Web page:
Discipleship and Prayer

I’ve thought about writing on developing a rhythm of prayer for several months but have hesitated, as I don’t want come off as tooting my own piety which truly is nothing to brag about. However, in writing this, which involves sharing something of my own prayer discipline, the hope is that it might help someone else in this journey of following Jesus.

The Problem With Prayer

To begin with, let me give you a little background so that you’ll understand my struggle a bit more. The Christian tradition I come from, the Churches of Christ, is really big on pot-luck fellowships and Bible study. Have a cook-out or a Bible-study and you can expect a decent turn out. Invite people over for a time of  praying together and the turn probably won’t be so great. I know this from experience. This isn’t to say that people from the Churches of Christ don’t believe in prayer, it’s just doesn’t hold the same value as eating and studying the Bible.

But here’s the deal: As followers of Jesus, disciples, prayer is a vitally important aspect of our life. Prayer was an important discipline for Jesus, who would get up early in the morning so that he could go and pray in a quiet place (cf. Mk 1:35). Yet when we haven’t learned to value prayer like this it’s difficult to establish a disciplined rhythm of prayer in life. I suppose it’s even harder to do so in our world which seems constantly on the move, where we have hand-held computers in our hand almost the entire day.

In the past, I’ve tried remaining vigilant about praying every-time I get in my truck and drive somewhere, even if it’s just to the store. This, however, is mainly just a prayer asking God to see where he is at work so that I might join him in his work, which I also forget to do at times. There’s nothing wrong with such a prayer but in reading through the Psalms, I am convinced that prayer is more than just this. I also like to go for walks (it’s great exercise) and will pray at times during these walks but as someone who struggles with remaining focused and keeping my attention (ADHD)… Let’s just say that since my mind is thinking in a thousand different directions, neither praying or reflecting comes easy on these walks.

A Rhythmic Approach to Prayer

Wanting to become more disciplined in praying, I’ve developed a rhythmic approach that I want to share with you. I don’t know if someone else has developed a similar approach but I’ve really found this helpful. However, before I do let me share two important disclaimers. First, though we should be praying people just as Jesus was, I don’t believe this means that we must go about praying exactly as Jesus did. That is, the idea is becoming more disciplined in the practice of prayer but we can do that without necessarily getting up at dark-thirty in the morning for a trip into the woods for prayer. Second, the approach I am sharing with you is intended as descriptive rather than prescriptive. In other words, my way is not the only way. So if it helps, great! If it doesn’t work for you, that’s fine too. But if I encourage you to become more intentional about the discipline of prayer then this post is worth the effort.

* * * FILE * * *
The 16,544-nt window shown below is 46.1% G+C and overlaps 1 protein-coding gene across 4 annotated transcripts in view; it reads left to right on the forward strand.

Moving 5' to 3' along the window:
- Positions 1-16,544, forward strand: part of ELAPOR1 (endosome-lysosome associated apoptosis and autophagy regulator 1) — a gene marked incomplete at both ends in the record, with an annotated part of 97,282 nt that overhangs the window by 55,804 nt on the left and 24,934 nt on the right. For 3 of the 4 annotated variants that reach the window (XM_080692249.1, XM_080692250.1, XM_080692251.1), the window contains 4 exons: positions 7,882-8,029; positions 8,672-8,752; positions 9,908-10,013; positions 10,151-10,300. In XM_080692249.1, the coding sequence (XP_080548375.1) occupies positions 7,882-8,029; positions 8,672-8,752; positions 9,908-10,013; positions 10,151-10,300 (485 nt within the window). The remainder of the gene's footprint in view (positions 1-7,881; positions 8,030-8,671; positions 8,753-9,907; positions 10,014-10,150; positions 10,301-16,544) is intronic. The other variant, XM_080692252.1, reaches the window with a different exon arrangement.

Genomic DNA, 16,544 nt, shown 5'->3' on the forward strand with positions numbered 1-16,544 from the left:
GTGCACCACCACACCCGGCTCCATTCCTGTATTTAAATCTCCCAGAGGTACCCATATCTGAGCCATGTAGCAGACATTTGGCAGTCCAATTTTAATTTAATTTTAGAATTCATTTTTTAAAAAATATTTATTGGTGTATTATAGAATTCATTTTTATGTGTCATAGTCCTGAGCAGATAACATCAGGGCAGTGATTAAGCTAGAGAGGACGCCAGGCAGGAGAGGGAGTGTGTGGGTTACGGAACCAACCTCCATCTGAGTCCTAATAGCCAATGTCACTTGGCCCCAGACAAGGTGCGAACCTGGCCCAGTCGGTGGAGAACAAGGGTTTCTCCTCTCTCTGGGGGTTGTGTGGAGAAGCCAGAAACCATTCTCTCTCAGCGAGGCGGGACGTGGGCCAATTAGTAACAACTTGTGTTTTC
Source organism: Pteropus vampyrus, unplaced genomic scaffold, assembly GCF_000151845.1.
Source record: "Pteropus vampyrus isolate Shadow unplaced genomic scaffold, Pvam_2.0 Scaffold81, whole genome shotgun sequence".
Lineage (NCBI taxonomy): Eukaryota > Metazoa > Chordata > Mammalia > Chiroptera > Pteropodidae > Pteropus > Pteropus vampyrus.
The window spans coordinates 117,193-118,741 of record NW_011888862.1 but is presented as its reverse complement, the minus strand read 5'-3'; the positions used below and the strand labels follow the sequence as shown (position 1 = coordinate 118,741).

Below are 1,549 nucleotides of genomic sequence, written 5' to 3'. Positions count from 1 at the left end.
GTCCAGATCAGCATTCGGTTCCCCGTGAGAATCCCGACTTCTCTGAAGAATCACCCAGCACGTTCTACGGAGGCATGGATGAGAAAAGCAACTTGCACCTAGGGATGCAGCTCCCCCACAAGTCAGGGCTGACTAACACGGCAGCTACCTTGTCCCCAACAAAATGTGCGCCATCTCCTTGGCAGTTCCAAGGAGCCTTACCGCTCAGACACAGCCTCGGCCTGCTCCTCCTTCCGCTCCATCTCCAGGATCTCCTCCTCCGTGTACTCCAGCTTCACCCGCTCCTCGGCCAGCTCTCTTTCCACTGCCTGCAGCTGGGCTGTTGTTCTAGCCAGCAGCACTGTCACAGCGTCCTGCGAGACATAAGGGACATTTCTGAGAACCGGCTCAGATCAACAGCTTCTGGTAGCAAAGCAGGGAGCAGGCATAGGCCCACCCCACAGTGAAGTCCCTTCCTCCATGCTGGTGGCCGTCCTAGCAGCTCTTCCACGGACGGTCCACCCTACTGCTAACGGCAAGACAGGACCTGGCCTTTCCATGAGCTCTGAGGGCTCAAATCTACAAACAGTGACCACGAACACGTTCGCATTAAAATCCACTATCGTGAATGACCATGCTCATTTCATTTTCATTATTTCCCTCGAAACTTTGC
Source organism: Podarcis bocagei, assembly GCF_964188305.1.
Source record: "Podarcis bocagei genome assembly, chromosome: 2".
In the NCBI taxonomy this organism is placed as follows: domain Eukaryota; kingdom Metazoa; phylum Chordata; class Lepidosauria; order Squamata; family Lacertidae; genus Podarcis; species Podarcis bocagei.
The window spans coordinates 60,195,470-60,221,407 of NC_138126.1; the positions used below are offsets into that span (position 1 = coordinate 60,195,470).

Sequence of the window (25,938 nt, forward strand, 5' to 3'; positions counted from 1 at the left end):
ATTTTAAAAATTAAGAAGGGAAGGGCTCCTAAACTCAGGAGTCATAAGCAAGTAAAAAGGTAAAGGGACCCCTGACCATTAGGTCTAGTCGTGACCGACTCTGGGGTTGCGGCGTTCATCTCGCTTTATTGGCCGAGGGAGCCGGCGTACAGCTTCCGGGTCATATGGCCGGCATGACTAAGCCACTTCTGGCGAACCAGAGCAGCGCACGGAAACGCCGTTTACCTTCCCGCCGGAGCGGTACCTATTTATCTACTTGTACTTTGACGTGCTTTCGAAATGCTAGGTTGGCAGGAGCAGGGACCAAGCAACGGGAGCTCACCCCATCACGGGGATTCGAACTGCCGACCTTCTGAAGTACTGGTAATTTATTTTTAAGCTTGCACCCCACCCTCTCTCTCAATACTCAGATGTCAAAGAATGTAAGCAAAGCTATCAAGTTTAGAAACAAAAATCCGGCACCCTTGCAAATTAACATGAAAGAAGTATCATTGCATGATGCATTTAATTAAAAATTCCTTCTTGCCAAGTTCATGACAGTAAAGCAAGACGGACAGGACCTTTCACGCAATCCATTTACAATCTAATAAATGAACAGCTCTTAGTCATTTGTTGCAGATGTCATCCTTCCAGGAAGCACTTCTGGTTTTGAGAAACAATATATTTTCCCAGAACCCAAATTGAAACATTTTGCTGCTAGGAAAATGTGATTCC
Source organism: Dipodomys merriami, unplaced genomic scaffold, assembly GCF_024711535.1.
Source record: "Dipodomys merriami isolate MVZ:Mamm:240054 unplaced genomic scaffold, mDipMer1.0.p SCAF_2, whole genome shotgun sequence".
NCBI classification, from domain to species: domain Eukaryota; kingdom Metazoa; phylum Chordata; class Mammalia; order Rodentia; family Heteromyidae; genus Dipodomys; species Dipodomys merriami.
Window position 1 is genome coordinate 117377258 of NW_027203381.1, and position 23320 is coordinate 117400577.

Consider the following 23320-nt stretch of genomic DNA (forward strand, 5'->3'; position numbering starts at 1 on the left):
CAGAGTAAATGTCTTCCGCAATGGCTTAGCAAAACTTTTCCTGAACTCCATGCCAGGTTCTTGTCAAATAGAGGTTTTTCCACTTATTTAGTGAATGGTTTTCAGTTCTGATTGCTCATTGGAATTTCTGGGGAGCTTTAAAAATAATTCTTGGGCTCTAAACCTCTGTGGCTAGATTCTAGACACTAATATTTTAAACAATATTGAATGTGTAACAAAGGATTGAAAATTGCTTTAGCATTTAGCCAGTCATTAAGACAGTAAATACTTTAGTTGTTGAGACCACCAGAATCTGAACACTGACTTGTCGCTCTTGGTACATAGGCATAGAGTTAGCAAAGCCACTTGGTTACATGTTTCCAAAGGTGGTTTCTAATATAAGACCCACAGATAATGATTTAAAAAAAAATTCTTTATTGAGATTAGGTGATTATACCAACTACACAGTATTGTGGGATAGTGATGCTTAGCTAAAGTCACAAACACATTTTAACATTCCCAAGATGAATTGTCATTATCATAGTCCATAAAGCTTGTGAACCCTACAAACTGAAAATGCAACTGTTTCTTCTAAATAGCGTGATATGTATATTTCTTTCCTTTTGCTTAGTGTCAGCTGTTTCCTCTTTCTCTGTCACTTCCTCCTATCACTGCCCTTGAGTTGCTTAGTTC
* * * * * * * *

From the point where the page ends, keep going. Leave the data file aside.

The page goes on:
Besides praying on walks, praying with my family before bed, I have started practicing a rhythm of prayer based on the A.C.T.S. acronym. Perhaps you’ve heard of this before but for those who haven’t, this acronym stands for AdorationConfessionThanksgiving, and Supplication. While the acronym has four parts, the rhythm involves five times of prayer throughout the day that runs as follows:

  • The Prayer of Adoration at 9:00 AM (Morning Prayer) praises God for who he is as Creator and Redeemer. Reflecting on all that God is and all the ways that he is at work in the world, this prayer exalts him for this.
  • The Prayer of Confession at 12:00 PM (Noontime Prayer) involves a confession of faith and confession of sins. This prayer professes the fundamental beliefs of being Christian (i.e., “Jesus is Lord!”) and admits the things done and not done that are wrong and therefore are sin.
  • The Prayer of Thanksgiving at 3:00 (Afternoon Prayer) involves thanking God for his blessings and grace. That is, in light of all that God has done, including the continued grace and mercy he extends, this prayer expresses gratitude.
  • The Prayer of Supplication at 6:00 (Evening Prayer) involves petitioning God for the various needs I encounter. This is the prayer where personal needs as well as the needs of others are brought to God’s attention.
  • The Lord’s Prayer at 9:00 (Nighttime Prayer) is simply a recitation of The Lord’s Prayer (Matthew 6:9-13). In some ways, this prayer is a rehearsal of adoration, confession, thanksgiving, and supplication.

As I suggested earlier, this rhythm doesn’t exclude other prayers and if you can take some time out every day for a prayer walk, that’s good too!

Let me share a couple of helpful ideas. One thing that I’ve done is scheduled these prayer times into the calendar on my iPhone. When the time comes for prayer, a little “alert” sound will ring letting me know what time it is. So if you have some sort of smart-phone, you can use the calendar to help establish this rhythm for you. Lastly, there are some days where my rhythm is thrown off and occasionally I blow it off (I’m a work in progress). That will happen to you as well but don’t fret about it and don’t be a legalist about setting a rhythm like this. I am convinced that having a disciplined rhythm of prayer is vital as we follow Jesus as but the rhythm itself is not the Lord. So if you miss, then just pick up where you left off.

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Do you find this might helpful? What other ideas you have or how you can incorporate a rhythm of prayer into your life? What suggestions do you have for me and others?

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